Tree Shaking simplified with Webpack!

Writing a simple, clean, and efficient code is the most desirable quality that every developer seeks. Most of the time, there is an unused code that floats around when you import and export modules in JavaScript. The concept of tree shaking, or dead code elimination plays a great role as it avoids a largely created bundle size unused module that hampers the performance during the build procedure. Tree shaking is seen as one of the best practices followed by front-end developers that focuses on the size and performance factors. Not limited to front-end, tree shaking can be followed as a go-to practice by all. Let’s see what the exact idea behind tree shaking is.

Principles behind Tree Shaking:

  • Declare all your imports and exports for each of your modules.
  • The bundler (Webpack, Rollup, etc.) will analyze the dependency tree during your compilation step.
  • Any unused code that can be proved is automatically dropped from your final bundle or tree shaken.

To carry out the tree shaking do not forget to use the ES6 style for importing and exporting. Also, disable the transformation of ES modules syntax to another module type. Just set the value to false as it will preserve the ES modules.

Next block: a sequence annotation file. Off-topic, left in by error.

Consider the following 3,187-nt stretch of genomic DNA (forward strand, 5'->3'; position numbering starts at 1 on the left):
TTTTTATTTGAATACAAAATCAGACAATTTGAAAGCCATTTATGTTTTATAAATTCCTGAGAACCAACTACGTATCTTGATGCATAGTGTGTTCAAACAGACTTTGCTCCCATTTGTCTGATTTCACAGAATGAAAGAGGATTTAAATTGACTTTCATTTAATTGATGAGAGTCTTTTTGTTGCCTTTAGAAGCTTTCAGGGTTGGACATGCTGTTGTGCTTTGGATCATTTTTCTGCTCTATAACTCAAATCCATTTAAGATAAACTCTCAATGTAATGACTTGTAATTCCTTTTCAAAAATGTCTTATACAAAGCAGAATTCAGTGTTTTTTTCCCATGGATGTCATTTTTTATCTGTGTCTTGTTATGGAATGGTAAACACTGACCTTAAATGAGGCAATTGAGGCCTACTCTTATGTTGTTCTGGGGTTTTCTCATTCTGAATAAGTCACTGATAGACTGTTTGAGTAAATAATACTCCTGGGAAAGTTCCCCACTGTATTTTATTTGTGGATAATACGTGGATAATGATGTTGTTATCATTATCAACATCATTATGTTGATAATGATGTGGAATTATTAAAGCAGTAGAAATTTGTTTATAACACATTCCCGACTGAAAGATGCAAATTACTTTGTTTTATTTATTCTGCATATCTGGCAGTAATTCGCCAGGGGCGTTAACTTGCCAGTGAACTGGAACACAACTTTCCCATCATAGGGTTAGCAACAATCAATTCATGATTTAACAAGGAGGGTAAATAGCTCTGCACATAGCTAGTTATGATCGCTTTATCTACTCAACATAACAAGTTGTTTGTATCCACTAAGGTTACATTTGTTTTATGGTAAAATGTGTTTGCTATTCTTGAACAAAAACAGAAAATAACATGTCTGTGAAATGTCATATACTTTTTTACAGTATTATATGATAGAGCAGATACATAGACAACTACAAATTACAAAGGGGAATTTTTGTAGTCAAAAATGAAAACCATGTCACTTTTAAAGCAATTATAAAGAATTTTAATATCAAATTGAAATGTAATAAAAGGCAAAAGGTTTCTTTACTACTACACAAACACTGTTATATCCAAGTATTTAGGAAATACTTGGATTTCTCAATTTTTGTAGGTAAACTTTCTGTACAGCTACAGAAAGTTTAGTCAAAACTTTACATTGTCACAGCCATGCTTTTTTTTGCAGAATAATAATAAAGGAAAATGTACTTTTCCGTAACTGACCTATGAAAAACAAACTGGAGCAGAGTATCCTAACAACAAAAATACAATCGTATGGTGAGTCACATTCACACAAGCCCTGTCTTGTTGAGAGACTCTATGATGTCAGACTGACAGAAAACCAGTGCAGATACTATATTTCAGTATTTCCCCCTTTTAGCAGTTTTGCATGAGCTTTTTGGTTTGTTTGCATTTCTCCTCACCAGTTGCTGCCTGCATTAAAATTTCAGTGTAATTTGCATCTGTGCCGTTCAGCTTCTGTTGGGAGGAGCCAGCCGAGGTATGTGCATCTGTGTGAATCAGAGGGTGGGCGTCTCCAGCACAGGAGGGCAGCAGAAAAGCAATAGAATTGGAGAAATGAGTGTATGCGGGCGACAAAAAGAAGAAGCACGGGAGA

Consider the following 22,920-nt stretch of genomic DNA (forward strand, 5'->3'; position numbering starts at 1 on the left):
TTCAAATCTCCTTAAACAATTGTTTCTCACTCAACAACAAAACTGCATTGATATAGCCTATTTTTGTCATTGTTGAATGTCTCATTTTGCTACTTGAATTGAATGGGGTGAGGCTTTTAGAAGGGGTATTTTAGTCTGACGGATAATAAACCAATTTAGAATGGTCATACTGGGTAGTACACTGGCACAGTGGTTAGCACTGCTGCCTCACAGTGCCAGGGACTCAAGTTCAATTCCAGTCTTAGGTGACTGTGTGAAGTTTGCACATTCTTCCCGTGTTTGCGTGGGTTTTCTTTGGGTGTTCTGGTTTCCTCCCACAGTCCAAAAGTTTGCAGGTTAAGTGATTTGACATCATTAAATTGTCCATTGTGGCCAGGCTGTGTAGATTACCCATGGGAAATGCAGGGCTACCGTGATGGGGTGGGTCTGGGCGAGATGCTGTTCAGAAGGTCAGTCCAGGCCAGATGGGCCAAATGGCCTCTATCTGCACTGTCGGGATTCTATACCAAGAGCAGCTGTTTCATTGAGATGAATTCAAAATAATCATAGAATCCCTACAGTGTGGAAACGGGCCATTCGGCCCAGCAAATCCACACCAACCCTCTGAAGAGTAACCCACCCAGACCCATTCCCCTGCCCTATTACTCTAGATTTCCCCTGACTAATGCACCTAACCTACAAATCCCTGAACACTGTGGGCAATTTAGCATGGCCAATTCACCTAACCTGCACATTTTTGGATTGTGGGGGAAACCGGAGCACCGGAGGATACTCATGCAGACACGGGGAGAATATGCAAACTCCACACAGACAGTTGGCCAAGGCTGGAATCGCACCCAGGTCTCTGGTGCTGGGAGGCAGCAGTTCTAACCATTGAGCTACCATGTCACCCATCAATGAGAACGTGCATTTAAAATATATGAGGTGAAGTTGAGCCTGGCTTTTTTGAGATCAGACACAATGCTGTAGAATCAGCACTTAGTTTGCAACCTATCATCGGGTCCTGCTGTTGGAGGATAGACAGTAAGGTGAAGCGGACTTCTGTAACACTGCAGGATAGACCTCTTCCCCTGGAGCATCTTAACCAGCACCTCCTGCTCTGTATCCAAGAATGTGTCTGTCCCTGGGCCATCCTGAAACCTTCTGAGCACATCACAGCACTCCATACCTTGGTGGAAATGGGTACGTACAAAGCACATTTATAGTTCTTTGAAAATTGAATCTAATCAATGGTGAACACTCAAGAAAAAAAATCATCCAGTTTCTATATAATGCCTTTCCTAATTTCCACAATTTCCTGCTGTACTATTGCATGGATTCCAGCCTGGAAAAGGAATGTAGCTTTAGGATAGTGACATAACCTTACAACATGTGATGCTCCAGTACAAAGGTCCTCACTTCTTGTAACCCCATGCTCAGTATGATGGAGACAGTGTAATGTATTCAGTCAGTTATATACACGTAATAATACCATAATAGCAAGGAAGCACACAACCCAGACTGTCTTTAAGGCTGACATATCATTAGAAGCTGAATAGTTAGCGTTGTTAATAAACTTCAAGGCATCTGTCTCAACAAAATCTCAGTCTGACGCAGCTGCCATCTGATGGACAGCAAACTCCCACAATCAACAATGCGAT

“amd” | “umd” | “systemjs” | “commonjs” | “cjs” | “auto” | false, defaults to “auto”

You can use Babel, which is a free and open-source JavaScript transcompiler, to transpile code. All your import and export statements are by default transpiled down to CommonJS. This forces the webpack to de-optimize and some trees may be left unshaken.

Tree Shaking with Webpack

Webpack supports tree-shaking and it uses babel-preset-env package. This package bundles the files and transforms them back to CommonJS modules. This makes it difficult to bundle using tree-shaking. To achieve tree-shaking while bundling the application, you will need some configurations that will enable tree-shaking with webpack. Let’s have a look at them -

// webpack.config.js 
const HtmlWebPackPlugin = require('html-webpack-plugin');
module.exports = {
  module: {
    rules: [
        test: /\.(js|jsx)$/,
        exclude: /node_modules/,
        use: {
          loader: babel-loader,
          /* This configuration aids babel-preset-env to disable transpiling of import or export modules to commonJS */
          options: {
            presets: [
              [ 'es2015', { modules: false }]
  plugin: [ new HtmlWebPackPlugin ({ 
    template: './src/index.html',
    fileName: './index.html'

That’s pretty simple, isn’t it? However, before you go on to shake trees with webpack, there is another important concept that you should consider and that is configuring the side effect. It is only visible when a function or expression modifies a state outside its context. The common examples of side effects include making a call to API, manipulating the DOM, or writing to a DB.

So, to make webpack aware of the state of the files it’ll transpile, you should configure a change in either package.json file or within the webpack.cofig.json. Here is how you can do that…read more